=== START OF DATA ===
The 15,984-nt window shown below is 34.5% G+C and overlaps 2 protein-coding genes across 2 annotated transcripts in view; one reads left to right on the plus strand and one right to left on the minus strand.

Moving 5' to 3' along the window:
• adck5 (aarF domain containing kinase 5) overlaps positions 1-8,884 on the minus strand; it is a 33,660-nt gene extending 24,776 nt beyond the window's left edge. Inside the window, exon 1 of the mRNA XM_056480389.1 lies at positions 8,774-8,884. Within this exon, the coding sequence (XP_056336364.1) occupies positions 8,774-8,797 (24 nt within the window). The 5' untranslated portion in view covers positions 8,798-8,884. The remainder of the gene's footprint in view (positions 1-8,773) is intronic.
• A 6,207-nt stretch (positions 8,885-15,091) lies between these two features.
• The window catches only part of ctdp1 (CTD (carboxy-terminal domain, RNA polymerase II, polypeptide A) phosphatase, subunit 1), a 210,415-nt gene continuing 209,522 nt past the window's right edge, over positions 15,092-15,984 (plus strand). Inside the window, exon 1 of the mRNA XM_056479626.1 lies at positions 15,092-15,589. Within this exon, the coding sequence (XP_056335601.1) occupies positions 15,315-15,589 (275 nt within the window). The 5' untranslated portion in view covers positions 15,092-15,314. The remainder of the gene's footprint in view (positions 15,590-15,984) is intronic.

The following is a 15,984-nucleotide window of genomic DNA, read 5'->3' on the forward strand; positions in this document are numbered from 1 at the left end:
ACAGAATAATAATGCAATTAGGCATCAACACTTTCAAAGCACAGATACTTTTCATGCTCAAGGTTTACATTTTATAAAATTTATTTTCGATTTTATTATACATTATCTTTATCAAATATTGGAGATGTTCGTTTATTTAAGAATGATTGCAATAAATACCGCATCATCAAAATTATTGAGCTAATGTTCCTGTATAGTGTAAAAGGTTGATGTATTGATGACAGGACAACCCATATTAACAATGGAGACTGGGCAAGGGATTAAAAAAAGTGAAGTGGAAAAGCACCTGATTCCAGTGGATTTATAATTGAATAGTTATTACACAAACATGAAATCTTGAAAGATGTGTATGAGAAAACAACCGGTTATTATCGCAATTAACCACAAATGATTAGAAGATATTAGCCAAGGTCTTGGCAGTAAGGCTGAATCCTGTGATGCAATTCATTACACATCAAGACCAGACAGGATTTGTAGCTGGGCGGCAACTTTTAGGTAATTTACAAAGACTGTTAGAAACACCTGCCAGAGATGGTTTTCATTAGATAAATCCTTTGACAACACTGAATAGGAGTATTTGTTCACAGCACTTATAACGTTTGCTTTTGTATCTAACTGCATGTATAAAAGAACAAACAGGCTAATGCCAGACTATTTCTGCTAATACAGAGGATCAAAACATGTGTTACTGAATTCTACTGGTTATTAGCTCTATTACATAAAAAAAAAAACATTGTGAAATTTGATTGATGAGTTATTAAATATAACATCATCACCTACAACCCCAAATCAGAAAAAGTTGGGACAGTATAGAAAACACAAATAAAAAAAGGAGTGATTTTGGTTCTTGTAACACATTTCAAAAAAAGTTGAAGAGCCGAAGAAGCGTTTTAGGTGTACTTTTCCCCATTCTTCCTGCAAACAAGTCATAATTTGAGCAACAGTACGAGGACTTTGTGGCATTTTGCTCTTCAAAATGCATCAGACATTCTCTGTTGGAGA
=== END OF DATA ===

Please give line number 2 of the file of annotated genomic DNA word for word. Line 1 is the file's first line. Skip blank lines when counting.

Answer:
Moving 5' to 3' along the window: